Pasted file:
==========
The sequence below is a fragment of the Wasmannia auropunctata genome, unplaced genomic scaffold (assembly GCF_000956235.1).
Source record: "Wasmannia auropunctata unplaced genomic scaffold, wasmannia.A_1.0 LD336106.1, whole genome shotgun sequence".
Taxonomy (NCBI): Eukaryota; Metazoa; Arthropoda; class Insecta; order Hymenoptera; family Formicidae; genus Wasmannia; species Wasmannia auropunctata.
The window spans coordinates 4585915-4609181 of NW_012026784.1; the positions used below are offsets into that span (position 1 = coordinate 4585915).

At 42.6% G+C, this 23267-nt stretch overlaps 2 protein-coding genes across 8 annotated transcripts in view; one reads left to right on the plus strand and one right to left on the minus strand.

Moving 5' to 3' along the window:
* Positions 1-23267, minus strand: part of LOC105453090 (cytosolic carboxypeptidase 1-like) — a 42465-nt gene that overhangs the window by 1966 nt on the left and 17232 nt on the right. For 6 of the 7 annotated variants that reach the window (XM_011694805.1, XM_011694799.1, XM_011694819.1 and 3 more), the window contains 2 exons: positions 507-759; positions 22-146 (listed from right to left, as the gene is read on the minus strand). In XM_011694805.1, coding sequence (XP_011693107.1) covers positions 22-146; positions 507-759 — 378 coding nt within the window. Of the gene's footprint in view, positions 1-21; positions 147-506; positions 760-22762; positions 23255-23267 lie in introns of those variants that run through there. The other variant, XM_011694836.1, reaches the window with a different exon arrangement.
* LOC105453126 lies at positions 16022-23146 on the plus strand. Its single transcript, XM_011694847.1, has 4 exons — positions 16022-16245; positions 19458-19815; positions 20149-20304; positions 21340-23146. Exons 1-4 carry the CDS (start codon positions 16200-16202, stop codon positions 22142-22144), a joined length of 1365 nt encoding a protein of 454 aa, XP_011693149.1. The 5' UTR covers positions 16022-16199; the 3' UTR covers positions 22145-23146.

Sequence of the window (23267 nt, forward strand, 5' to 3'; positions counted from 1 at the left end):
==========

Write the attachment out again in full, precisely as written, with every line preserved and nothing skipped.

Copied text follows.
The sequence below is a fragment of the Wasmannia auropunctata genome, unplaced genomic scaffold (assembly GCF_000956235.1).
Source record: "Wasmannia auropunctata unplaced genomic scaffold, wasmannia.A_1.0 LD336106.1, whole genome shotgun sequence".
Taxonomy (NCBI): Eukaryota; Metazoa; Arthropoda; class Insecta; order Hymenoptera; family Formicidae; genus Wasmannia; species Wasmannia auropunctata.
The window spans coordinates 4585915-4609181 of NW_012026784.1; the positions used below are offsets into that span (position 1 = coordinate 4585915).

At 42.6% G+C, this 23267-nt stretch overlaps 2 protein-coding genes across 8 annotated transcripts in view; one reads left to right on the plus strand and one right to left on the minus strand.

Moving 5' to 3' along the window:
* Positions 1-23267, minus strand: part of LOC105453090 (cytosolic carboxypeptidase 1-like) — a 42465-nt gene that overhangs the window by 1966 nt on the left and 17232 nt on the right. For 6 of the 7 annotated variants that reach the window (XM_011694805.1, XM_011694799.1, XM_011694819.1 and 3 more), the window contains 2 exons: positions 507-759; positions 22-146 (listed from right to left, as the gene is read on the minus strand). In XM_011694805.1, coding sequence (XP_011693107.1) covers positions 22-146; positions 507-759 — 378 coding nt within the window. Of the gene's footprint in view, positions 1-21; positions 147-506; positions 760-22762; positions 23255-23267 lie in introns of those variants that run through there. The other variant, XM_011694836.1, reaches the window with a different exon arrangement.
* LOC105453126 lies at positions 16022-23146 on the plus strand. Its single transcript, XM_011694847.1, has 4 exons — positions 16022-16245; positions 19458-19815; positions 20149-20304; positions 21340-23146. Exons 1-4 carry the CDS (start codon positions 16200-16202, stop codon positions 22142-22144), a joined length of 1365 nt encoding a protein of 454 aa, XP_011693149.1. The 5' UTR covers positions 16022-16199; the 3' UTR covers positions 22145-23146.

Sequence of the window (23267 nt, forward strand, 5' to 3'; positions counted from 1 at the left end):